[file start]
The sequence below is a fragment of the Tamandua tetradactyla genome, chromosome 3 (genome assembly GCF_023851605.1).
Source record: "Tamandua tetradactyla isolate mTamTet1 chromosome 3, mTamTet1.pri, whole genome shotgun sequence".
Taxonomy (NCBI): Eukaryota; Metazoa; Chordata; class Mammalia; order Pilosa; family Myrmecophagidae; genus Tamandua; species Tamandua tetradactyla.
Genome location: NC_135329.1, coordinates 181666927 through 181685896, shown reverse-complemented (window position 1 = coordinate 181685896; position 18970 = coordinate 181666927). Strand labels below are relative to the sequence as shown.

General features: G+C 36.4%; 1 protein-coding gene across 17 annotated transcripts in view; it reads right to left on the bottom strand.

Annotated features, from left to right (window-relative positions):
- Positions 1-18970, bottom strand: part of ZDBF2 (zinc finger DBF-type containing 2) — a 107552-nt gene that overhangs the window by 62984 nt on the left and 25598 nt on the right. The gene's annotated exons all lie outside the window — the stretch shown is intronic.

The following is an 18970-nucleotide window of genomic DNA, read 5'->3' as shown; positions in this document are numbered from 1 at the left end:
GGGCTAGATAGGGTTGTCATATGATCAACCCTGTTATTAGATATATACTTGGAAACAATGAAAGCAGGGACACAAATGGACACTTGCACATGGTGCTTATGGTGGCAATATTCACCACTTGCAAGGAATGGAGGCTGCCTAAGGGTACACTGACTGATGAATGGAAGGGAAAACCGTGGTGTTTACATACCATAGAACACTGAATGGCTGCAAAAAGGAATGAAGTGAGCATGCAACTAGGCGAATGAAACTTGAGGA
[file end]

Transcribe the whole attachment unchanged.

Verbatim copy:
The sequence below is a fragment of the Tamandua tetradactyla genome, chromosome 3 (genome assembly GCF_023851605.1).
Source record: "Tamandua tetradactyla isolate mTamTet1 chromosome 3, mTamTet1.pri, whole genome shotgun sequence".
Taxonomy (NCBI): Eukaryota; Metazoa; Chordata; class Mammalia; order Pilosa; family Myrmecophagidae; genus Tamandua; species Tamandua tetradactyla.
Genome location: NC_135329.1, coordinates 181666927 through 181685896, shown reverse-complemented (window position 1 = coordinate 181685896; position 18970 = coordinate 181666927). Strand labels below are relative to the sequence as shown.

General features: G+C 36.4%; 1 protein-coding gene across 17 annotated transcripts in view; it reads right to left on the bottom strand.

Annotated features, from left to right (window-relative positions):
- Positions 1-18970, bottom strand: part of ZDBF2 (zinc finger DBF-type containing 2) — a 107552-nt gene that overhangs the window by 62984 nt on the left and 25598 nt on the right. The gene's annotated exons all lie outside the window — the stretch shown is intronic.

The following is an 18970-nucleotide window of genomic DNA, read 5'->3' as shown; positions in this document are numbered from 1 at the left end:
GGGCTAGATAGGGTTGTCATATGATCAACCCTGTTATTAGATATATACTTGGAAACAATGAAAGCAGGGACACAAATGGACACTTGCACATGGTGCTTATGGTGGCAATATTCACCACTTGCAAGGAATGGAGGCTGCCTAAGGGTACACTGACTGATGAATGGAAGGGAAAACCGTGGTGTTTACATACCATAGAACACTGAATGGCTGCAAAAAGGAATGAAGTGAGCATGCAACTAGGCGAATGAAACTTGAGGA